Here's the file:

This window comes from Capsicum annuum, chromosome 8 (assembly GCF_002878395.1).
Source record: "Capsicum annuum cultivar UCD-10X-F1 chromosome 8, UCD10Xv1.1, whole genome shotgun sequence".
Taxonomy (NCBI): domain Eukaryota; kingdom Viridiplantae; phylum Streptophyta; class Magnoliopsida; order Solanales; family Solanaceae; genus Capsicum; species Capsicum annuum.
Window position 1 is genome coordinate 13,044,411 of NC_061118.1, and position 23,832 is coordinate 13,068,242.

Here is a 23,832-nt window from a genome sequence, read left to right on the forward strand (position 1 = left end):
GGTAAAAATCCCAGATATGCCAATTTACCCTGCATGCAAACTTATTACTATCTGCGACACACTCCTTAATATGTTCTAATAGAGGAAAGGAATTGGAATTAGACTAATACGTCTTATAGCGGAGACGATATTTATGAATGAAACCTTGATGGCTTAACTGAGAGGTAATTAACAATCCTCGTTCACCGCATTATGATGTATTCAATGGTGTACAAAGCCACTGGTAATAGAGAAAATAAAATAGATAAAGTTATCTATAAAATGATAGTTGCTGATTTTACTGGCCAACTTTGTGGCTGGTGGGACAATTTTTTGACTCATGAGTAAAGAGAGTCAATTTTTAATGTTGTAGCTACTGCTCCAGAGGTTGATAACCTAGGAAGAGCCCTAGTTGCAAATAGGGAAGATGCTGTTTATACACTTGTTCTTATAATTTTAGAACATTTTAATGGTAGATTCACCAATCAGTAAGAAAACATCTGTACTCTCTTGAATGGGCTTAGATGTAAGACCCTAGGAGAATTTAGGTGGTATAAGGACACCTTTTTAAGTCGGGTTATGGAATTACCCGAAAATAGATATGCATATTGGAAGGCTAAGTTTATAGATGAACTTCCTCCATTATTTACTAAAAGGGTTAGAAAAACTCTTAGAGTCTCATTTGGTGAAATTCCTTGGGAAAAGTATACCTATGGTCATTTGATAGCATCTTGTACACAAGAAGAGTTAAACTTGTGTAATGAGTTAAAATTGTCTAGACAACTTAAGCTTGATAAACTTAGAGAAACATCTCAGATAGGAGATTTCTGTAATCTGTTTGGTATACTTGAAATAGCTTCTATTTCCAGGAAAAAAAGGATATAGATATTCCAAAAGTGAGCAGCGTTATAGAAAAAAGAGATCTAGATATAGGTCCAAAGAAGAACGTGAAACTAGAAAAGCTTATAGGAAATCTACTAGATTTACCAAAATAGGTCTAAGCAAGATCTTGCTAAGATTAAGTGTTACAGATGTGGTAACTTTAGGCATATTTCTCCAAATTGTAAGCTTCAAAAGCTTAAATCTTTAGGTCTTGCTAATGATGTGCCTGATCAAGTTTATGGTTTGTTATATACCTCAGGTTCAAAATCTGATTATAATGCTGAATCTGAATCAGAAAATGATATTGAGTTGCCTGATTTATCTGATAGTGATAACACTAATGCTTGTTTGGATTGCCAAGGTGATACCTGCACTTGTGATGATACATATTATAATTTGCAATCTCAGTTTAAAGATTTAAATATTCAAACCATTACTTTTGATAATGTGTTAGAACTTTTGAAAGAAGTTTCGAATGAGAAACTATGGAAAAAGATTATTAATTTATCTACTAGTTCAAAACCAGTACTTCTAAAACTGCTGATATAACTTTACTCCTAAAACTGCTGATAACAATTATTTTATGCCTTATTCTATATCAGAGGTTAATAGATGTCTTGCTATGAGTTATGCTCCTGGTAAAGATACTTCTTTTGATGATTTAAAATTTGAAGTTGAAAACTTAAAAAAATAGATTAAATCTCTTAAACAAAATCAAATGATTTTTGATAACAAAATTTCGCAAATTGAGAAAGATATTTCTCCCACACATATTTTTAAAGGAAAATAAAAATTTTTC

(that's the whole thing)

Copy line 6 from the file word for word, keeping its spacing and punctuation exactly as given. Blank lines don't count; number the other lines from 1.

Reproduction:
GGTAAAAATCCCAGATATGCCAATTTACCCTGCATGCAAACTTATTACTATCTGCGACACACTCCTTAATATGTTCTAATAGAGGAAAGGAATTGGAATTAGACTAATACGTCTTATAGCGGAGACGATATTTATGAATGAAACCTTGATGGCTTAACTGAGAGGTAATTAACAATCCTCGTTCACCGCATTATGATGTATTCAATGGTGTACAAAGCCACTGGTAATAGAGAAAATAAAATAGATAAAGTTATCTATAAAATGATAGTTGCTGATTTTACTGGCCAACTTTGTGGCTGGTGGGACAATTTTTTGACTCATGAGTAAAGAGAGTCAATTTTTAATGTTGTAGCTACTGCTCCAGAGGTTGATAACCTAGGAAGAGCCCTAGTTGCAAATAGGGAAGATGCTGTTTATACACTTGTTCTTATAATTTTAGAACATTTTAATGGTAGATTCACCAATCAGTAAGAAAACATCTGTACTCTCTTGAATGGGCTTAGATGTAAGACCCTAGGAGAATTTAGGTGGTATAAGGACACCTTTTTAAGTCGGGTTATGGAATTACCCGAAAATAGATATGCATATTGGAAGGCTAAGTTTATAGATGAACTTCCTCCATTATTTACTAAAAGGGTTAGAAAAACTCTTAGAGTCTCATTTGGTGAAATTCCTTGGGAAAAGTATACCTATGGTCATTTGATAGCATCTTGTACACAAGAAGAGTTAAACTTGTGTAATGAGTTAAAATTGTCTAGACAACTTAAGCTTGATAAACTTAGAGAAACATCTCAGATAGGAGATTTCTGTAATCTGTTTGGTATACTTGAAATAGCTTCTATTTCCAGGAAAAAAAGGATATAGATATTCCAAAAGTGAGCAGCGTTATAGAAAAAAGAGATCTAGATATAGGTCCAAAGAAGAACGTGAAACTAGAAAAGCTTATAGGAAATCTACTAGATTTACCAAAATAGGTCTAAGCAAGATCTTGCTAAGATTAAGTGTTACAGATGTGGTAACTTTAGGCATATTTCTCCAAATTGTAAGCTTCAAAAGCTTAAATCTTTAGGTCTTGCTAATGATGTGCCTGATCAAGTTTATGGTTTGTTATATACCTCAGGTTCAAAATCTGATTATAATGCTGAATCTGAATCAGAAAATGATATTGAGTTGCCTGATTTATCTGATAGTGATAACACTAATGCTTGTTTGGATTGCCAAGGTGATACCTGCACTTGTGATGATACATATTATAATTTGCAATCTCAGTTTAAAGATTTAAATATTCAAACCATTACTTTTGATAATGTGTTAGAACTTTTGAAAGAAGTTTCGAATGAGAAACTATGGAAAAAGATTATTAATTTATCTACTAGTTCAAAACCAGTACTTCTAAAACTGCTGATATAACTTTACTCCTAAAACTGCTGATAACAATTATTTTATGCCTTATTCTATATCAGAGGTTAATAGATGTCTTGCTATGAGTTATGCTCCTGGTAAAGATACTTCTTTTGATGATTTAAAATTTGAAGTTGAAAACTTAAAAAAATAGATTAAATCTCTTAAACAAAATCAAATGATTTTTGATAACAAAATTTCGCAAATTGAGAAAGATATTTCTCCCACACATATTTTTAAAGGAAAATAAAAATTTTTC